Volunteers undervalued - Jamaica earning millions from those who give of their time
Volunteerism is very much alive in Jamaica among all age groups and at every level of the society, but especially in inner-city communities where its impact is particularly felt by the poor and needy.
However, the Council of Voluntary Social Services (CVSS), the umbrella organisation which co-ordinates the activities of member groups, has expressed disappointment that the impact of the volunteer work done by individuals and organisations is not being fully.
This is because Jamaicans have become so accustomed to some of these volunteer activities that they take them for granted or do not understand the full impact.
The CVSS believes the time has come for the work and worth of volunteers to be quantified in order to raise awareness about the decisive and sometimes life-changing and life-saving impact this has had and continues to have.
The Jamaica 4-H Clubs, which depends heavily on volunteers, has been putting a monetary value on their contribution which, for the fiscal year 2013-2014, it estimated at $190 million, and $256 million for the 2014-2015 financial year.
"We certainly don't add that to the GDP (gross domestic production) of the country, and if we were to, we would be seeing some different figures. And, in fact, I'm seeing where voluntary contribution to the
4-H has outstripped the support from Government and others," executive director of the Jamaica 4-H Clubs, Ronald Blake, told a Gleaner Editors' Forum last Thursday.
According to Blake, the system used for the calculations put a $2,000 per hour rate on the work of its volunteers, most of whom are tertiary trained.
Describing the voluntary sector as the soul of the society, Clare Bernard, executive member of the CVSS and an officer at the Planning Institute of Jamaica (PIOJ), noted that it "ensures that, that which the Government cannot do for those who are marginalised and disadvantaged, somebody else is stepping in to bridge that gap".
Bernard pointed to the pivotal role of volunteers who built the pre-primary education system in Jamaica, before turning to their role in health education and community development.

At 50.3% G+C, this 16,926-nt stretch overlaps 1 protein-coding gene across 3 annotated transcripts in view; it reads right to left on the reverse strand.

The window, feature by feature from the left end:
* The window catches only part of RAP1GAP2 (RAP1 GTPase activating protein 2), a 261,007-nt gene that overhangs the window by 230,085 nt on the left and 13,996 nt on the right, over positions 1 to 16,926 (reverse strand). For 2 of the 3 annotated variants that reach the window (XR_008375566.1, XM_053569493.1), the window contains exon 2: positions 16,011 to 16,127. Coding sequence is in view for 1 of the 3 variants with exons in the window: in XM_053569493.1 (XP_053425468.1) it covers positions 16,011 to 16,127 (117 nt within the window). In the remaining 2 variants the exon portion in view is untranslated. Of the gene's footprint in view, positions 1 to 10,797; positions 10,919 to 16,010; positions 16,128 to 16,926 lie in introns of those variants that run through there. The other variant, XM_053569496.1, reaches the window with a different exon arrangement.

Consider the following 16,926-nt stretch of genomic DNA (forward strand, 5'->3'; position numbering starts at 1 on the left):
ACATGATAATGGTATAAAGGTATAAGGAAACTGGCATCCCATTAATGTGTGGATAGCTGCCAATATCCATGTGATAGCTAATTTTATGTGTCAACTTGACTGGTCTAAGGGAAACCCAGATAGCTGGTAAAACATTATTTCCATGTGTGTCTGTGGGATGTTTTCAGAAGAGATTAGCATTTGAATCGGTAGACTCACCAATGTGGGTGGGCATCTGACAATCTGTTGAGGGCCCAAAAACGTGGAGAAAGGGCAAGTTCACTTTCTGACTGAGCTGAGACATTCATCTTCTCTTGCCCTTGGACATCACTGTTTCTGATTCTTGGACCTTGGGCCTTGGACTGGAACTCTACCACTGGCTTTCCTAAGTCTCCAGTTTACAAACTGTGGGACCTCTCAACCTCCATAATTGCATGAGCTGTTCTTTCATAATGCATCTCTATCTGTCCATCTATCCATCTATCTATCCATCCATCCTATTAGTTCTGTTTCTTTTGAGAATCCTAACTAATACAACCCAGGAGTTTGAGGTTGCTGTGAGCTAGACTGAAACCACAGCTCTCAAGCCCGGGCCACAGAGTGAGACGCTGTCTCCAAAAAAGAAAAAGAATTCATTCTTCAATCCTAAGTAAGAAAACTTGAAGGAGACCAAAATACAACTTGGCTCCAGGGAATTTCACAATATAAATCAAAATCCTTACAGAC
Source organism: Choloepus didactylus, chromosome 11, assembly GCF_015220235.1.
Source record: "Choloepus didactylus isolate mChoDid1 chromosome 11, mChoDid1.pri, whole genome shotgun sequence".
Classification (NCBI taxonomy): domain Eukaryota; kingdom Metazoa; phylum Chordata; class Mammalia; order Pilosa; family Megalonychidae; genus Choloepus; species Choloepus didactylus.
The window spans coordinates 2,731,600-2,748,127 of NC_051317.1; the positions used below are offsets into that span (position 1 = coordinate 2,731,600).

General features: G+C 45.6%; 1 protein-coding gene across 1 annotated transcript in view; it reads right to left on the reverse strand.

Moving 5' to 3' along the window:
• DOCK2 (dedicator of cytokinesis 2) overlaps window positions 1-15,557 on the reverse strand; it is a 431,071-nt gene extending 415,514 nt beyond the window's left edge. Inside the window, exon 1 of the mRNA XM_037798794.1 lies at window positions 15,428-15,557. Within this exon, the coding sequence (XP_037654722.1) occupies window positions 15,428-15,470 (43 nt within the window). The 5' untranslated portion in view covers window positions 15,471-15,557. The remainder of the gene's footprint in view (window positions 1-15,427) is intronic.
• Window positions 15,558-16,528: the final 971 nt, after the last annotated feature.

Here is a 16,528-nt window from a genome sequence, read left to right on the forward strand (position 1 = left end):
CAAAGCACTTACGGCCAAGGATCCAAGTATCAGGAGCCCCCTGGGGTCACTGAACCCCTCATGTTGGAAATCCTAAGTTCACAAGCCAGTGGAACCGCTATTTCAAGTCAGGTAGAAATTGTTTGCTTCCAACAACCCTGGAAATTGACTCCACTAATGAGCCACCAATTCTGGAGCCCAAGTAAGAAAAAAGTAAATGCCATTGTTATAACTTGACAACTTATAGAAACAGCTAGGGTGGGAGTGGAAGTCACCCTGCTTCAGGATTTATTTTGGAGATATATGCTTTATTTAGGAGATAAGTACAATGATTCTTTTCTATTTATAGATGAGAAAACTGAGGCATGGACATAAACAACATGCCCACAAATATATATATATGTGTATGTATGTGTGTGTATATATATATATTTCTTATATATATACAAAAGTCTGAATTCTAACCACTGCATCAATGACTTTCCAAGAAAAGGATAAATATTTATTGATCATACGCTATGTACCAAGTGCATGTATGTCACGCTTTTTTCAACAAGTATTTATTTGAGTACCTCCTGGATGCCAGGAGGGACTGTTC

"The voluntary sector has borne a big portion of the burden, so to speak. It pretty much led the way, in terms of HIV, in diabetes prevention and cure, and so, that's a very important element and role for the voluntary sector.
"When you think about the state of a Jamaican economy where resources are diminishing but the needs are growing, and the Government cannot do it alone, and so the voluntary becomes an important partner to the State.
It needs somebody to work with it, and it also needs somebody who knows the people at the community level to make that critical connection that has to be made," added Bernard.
"Even in the national development plan Vision 2030, partnership is one of the guiding principles, and in that discussion on partnership, it mentions the voluntary sector and faith-based organisations assisting in creating the change at the community level that will foster the long-term broad-based development of the country," noted Bernard.
Meanwhile, social entrepreneur, Dr Henley Morgan, wants to see a monetary value put on the work of volunteers, just like is done in other countries. According to Morgan, this would help people to better appreciate the work of volunteers.
"The truth of the matter is that, in the United States, the voluntary sector contributes about six to nine per cent of gross domestic product, and until we start thinking of it like that, it has no appeal. No reference is made to it in the annual budget."
He continued: "I suspect that in Jamaica, the contribution is close to three to four per cent. Now when you start thinking of value in the way the rest of the world thinks about it, which is in terms of monetary value, then you can move it more towards talking about it not just as a grant, its an investment. It's not where the outputs are ill-defined, we talking about return on your investments."